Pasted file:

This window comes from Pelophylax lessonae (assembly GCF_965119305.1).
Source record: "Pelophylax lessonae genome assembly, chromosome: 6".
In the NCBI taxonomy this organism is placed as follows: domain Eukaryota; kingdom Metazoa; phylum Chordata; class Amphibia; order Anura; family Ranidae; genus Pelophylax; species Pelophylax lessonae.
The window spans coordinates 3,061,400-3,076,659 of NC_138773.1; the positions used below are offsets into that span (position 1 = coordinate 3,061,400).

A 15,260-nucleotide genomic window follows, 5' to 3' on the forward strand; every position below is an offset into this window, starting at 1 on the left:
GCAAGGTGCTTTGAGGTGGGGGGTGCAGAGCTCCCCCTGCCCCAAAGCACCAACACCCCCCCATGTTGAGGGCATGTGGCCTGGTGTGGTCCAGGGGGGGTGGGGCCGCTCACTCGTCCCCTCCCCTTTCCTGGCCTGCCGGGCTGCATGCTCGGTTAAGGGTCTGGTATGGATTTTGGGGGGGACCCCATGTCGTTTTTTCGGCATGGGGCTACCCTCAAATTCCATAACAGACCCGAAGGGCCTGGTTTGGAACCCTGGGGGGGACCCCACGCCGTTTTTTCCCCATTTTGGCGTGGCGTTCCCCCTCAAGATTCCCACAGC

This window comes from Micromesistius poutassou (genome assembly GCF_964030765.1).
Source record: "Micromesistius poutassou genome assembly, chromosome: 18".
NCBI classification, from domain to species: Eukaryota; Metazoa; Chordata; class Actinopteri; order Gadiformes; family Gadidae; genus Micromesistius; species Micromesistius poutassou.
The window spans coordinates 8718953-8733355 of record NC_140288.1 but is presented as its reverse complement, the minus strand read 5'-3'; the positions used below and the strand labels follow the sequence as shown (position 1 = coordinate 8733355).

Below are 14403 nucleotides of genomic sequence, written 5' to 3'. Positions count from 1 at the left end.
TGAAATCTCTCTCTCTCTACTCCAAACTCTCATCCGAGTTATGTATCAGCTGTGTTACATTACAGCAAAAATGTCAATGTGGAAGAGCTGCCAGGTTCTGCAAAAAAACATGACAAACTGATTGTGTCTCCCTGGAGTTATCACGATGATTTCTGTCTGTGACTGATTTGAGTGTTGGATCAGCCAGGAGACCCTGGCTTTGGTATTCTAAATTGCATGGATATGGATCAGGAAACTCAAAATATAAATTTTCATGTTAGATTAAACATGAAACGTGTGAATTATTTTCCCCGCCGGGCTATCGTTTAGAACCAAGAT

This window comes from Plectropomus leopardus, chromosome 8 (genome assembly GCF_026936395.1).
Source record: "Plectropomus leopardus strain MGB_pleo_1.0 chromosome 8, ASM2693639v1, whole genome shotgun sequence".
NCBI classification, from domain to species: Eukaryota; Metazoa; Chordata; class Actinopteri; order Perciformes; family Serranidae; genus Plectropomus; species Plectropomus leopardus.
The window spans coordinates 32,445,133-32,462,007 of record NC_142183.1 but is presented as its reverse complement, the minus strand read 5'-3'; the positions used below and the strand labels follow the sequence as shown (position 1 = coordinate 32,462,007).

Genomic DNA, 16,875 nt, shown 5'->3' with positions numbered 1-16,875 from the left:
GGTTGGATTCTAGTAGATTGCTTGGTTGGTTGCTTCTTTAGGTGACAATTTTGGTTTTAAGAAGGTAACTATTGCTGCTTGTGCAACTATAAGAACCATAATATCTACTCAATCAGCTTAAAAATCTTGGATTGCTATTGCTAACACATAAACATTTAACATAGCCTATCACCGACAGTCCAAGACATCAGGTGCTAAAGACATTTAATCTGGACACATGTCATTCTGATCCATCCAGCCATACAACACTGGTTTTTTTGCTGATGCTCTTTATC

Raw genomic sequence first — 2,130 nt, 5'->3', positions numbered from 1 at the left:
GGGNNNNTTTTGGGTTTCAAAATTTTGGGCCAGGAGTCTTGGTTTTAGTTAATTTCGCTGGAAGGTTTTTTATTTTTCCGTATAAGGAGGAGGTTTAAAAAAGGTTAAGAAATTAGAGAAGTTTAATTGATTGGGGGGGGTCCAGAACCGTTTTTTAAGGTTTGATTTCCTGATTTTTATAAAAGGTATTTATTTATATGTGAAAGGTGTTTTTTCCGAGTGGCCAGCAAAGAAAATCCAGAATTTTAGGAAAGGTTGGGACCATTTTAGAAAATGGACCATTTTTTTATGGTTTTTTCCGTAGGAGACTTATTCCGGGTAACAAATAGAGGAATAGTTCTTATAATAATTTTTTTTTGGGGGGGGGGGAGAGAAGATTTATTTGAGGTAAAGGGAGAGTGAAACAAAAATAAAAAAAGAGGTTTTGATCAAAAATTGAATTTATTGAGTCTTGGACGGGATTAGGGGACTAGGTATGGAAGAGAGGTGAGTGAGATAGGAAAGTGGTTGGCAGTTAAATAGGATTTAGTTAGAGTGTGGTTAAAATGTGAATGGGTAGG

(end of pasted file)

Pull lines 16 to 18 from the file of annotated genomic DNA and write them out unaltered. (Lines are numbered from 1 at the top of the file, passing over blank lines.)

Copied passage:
The window spans coordinates 32,445,133-32,462,007 of record NC_142183.1 but is presented as its reverse complement, the minus strand read 5'-3'; the positions used below and the strand labels follow the sequence as shown (position 1 = coordinate 32,462,007).

Genomic DNA, 16,875 nt, shown 5'->3' with positions numbered 1-16,875 from the left:
GGTTGGATTCTAGTAGATTGCTTGGTTGGTTGCTTCTTTAGGTGACAATTTTGGTTTTAAGAAGGTAACTATTGCTGCTTGTGCAACTATAAGAACCATAATATCTACTCAATCAGCTTAAAAATCTTGGATTGCTATTGCTAACACATAAACATTTAACATAGCCTATCACCGACAGTCCAAGACATCAGGTGCTAAAGACATTTAATCTGGACACATGTCATTCTGATCCATCCAGCCATACAACACTGGTTTTTTTGCTGATGCTCTTTATC